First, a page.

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Bayer grower insights: improving operations on-farm

Bayer grower insights: improving operations on-farm

Optimizing people and technology are key success factors

By Ryan Ridley Business Writer
Producers are always looking for new practices and approaches to improve operations on the farm. This industry-wide spirit has inspired Bayer’s recent ‘It’s Grow Time’ campaign.
The goal: Speak with a variety of innovative Canadian growers about their most successful practices and key findings, then share this information with the world for the betterment of global agriculture.
“With the accessibility of technology and innovation worldwide, we’re now a global community. You can see what ideas are being implemented in Europe, South Africa and Australia and see what’s actually working,” explained Eric Jones, canola and wheat grower based near High River, Alberta.
So, what’s actually working?
The consensus: It comes down to optimizing people and technology.
The utilization rate of your people and technology, and getting to the optimal pitch, will drive your business.
According to Bayer, there are five areas of focus growers have identified that have helped them continue to succeed.
Identify and Account for Micro Climates in Trials
Often different fields and areas within a field have different moisture, temperature, and soil composition. You can’t be surprised when there are differences in each area and don’t always expect to a do a blanket application.
When testing new products, consider conducting 10 per cent trials in a variety of locations and micro climates. These should turn into larger trials each year, not just five-to-ten acre plots. Larger trials in multiple areas make a difference.
“Try to reallocate inputs and manage by the acre, so you can assess at a more granular level. With the variability of land, managing field-by-field or crop-by-crop won’t give you the results you want, since everything can’t be treated the same,” advised Kristjan Hebert, managing partner of Hebert Grain Ventures who grows malt, barley, canola and yellow beans in southeast Saskatchewan.
Plan for a Two- to Three-Year Implementation or Adoption of New Tools
Due to varying weather conditions and micro climates, you might not see results you were hoping for from a product. 
Be willing to try a product for more than one year and test it in different environments.
If it’s still not producing results after three years, dig into why it’s not working to ensure future decisions account for that learning.
Gunter Jochum, Director of the Western Canadian Wheat Growers who personally grows soybeans, canola, wheat and oats in St. Francois Xavier, Manitoba says, “Turn to resources for help during the decision-making process. From agronomists to university extensions to local suppliers, learn as much as you can.”
Consider the Five Per Cent Rule 
Focus on smaller increases and decreases as they can add up to a significant difference and revenue for the operation.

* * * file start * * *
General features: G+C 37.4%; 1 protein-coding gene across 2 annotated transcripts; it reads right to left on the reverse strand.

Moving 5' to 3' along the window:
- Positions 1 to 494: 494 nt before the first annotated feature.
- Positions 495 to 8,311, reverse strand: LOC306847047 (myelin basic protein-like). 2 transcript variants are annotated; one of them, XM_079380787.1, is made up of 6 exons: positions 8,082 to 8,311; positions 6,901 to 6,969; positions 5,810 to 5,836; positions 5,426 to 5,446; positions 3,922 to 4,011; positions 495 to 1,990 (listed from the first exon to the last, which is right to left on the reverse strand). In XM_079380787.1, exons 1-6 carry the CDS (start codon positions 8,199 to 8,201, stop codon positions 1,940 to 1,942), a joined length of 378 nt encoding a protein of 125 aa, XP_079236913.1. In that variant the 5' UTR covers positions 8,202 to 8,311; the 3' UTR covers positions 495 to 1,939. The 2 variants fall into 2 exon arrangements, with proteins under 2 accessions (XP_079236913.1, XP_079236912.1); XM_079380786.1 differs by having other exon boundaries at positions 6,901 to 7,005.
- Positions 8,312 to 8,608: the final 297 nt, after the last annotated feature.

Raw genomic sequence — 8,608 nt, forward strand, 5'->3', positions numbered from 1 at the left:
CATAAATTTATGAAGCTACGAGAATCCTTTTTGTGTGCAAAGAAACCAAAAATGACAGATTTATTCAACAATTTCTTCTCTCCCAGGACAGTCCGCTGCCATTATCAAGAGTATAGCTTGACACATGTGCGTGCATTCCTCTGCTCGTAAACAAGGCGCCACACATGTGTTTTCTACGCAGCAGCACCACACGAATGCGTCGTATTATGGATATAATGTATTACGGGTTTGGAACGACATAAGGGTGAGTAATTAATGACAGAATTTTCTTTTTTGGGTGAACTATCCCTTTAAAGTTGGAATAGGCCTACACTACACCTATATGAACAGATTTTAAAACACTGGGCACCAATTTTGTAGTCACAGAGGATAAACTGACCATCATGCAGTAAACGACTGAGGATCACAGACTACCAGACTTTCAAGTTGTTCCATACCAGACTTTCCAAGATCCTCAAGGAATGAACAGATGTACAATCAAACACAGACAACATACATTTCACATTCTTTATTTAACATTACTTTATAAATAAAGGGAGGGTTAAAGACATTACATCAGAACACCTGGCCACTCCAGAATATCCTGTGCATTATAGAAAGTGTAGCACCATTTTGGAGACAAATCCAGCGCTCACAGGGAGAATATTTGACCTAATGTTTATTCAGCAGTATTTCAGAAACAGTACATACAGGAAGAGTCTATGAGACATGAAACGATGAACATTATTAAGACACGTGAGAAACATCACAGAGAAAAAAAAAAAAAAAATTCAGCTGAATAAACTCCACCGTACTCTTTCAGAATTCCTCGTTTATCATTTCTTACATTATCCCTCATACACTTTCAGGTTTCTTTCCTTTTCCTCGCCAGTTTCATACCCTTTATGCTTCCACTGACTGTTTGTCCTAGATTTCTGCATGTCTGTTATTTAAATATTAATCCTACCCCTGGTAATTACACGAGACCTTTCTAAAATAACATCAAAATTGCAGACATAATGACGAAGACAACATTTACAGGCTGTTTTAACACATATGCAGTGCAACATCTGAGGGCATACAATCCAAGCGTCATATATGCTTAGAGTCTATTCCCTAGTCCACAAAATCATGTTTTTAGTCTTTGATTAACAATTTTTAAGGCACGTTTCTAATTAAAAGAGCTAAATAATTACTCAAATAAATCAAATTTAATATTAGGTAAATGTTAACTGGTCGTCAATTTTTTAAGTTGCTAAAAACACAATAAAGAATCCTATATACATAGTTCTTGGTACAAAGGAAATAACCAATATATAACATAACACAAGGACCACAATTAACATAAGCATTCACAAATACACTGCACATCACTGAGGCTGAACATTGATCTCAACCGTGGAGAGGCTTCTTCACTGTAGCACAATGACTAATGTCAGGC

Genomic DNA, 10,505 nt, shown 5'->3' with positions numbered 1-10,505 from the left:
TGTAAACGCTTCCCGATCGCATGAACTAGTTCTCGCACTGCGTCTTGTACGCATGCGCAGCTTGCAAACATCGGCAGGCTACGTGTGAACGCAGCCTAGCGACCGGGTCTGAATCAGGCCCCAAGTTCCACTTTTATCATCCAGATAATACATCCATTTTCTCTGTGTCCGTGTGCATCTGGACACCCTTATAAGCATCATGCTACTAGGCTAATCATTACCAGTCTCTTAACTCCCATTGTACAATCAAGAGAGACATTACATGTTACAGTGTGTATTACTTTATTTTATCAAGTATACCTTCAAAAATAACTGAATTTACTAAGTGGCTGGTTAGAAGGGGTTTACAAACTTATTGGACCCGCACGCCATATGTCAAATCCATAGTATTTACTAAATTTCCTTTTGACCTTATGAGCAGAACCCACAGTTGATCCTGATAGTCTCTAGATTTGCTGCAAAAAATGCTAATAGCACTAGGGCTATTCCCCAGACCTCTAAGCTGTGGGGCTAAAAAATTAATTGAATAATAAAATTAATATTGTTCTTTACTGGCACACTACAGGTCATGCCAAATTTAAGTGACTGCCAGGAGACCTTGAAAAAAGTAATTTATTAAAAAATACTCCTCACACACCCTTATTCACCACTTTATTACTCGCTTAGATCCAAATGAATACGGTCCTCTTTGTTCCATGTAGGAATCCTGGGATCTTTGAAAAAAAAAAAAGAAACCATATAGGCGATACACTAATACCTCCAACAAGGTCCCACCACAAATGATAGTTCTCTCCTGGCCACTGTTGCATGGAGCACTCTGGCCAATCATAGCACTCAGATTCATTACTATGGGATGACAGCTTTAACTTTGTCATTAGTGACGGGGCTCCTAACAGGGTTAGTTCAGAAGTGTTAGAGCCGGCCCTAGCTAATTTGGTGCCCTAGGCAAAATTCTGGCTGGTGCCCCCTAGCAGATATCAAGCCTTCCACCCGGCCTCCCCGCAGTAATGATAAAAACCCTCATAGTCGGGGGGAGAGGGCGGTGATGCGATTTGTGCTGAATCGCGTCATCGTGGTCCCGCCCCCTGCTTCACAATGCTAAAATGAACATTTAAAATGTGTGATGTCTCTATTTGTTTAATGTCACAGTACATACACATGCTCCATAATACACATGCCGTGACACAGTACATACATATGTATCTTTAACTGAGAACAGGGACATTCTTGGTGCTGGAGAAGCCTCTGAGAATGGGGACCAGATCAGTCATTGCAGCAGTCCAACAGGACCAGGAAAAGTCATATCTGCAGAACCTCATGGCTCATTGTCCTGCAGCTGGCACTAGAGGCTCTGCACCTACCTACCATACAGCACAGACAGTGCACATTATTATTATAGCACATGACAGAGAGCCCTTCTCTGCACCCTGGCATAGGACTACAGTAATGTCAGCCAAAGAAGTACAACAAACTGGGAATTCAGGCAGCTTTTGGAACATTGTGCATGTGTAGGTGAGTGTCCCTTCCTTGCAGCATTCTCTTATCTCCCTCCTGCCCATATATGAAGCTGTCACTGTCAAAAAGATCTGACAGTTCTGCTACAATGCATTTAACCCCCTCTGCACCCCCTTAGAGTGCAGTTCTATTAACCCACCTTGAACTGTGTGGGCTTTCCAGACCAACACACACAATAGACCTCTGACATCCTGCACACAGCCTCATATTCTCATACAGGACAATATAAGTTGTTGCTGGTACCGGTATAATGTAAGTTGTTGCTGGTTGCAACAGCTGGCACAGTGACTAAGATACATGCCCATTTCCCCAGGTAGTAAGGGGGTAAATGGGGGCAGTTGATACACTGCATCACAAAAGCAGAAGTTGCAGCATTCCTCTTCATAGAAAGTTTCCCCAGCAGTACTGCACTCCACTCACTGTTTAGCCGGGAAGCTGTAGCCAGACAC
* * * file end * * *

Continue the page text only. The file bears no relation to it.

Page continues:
Farmers need to have realistic goals and know that a five per cent increase in yield and price with a five per cent decrease in expenses can result in a 117 per cent improvement.
“As a starting point, you must figure out every increment you can, then track it to see issues and inefficiencies.
“Keep looking at the industry and think, if I’m doing the same thing as everybody else then I’m doing something wrong,” expressed Grant Dyck, of Artel Farms Limited, a second-generation grain and oilseed operation in Niverville, Manitoba.
Focus on little areas to keep improving all the time, from the top of the balance sheet to the bottom. 
Two main areas to consider are how to maximize and optimize with labour and machinery while focusing on education, marketing and paying attention to local trends.
Optimize People by Breaking Tasks into ABC Categories
Once a quarter, have staff fill out their ABC tasks: a) tasks you dread, b) tasks that are fine – just part of life, c) tasks you’re excited to do.
“In order to keep growing and hit your desired margins, you need to do the best job possible in utilizing your people and your technology. 
“We spend a lot of time training and exciting our team to be as passionate about finding efficiencies as we are,” Hebert elaborated.
Make sure the people on your team are doing the things they love and productivity will increase naturally – this is all tied to your team’s culture. 
Embrace Precision Ag and Data Analytics
You need to be in a position where you can make intelligent decisions quickly, which means taking steps in tracking and integrating data and running a live cost-of-production analysis.
Big data is not the critical success factor, live data analytics and turning data into decisions in the field is the critical success factor.
At the end of the day, data analytics can only be successful if the data itself is good. Many growers are considering new roles for auditing data collection on the farm, so quality data can be captured in an intelligent form allowing for timely decision making.
“Successful operations today need to be incredibly adaptable and embrace change. What’s being done today will be different in five years. You have to be willing to modify and adapt with new tech, new information and changes in structure,” Jones advised.

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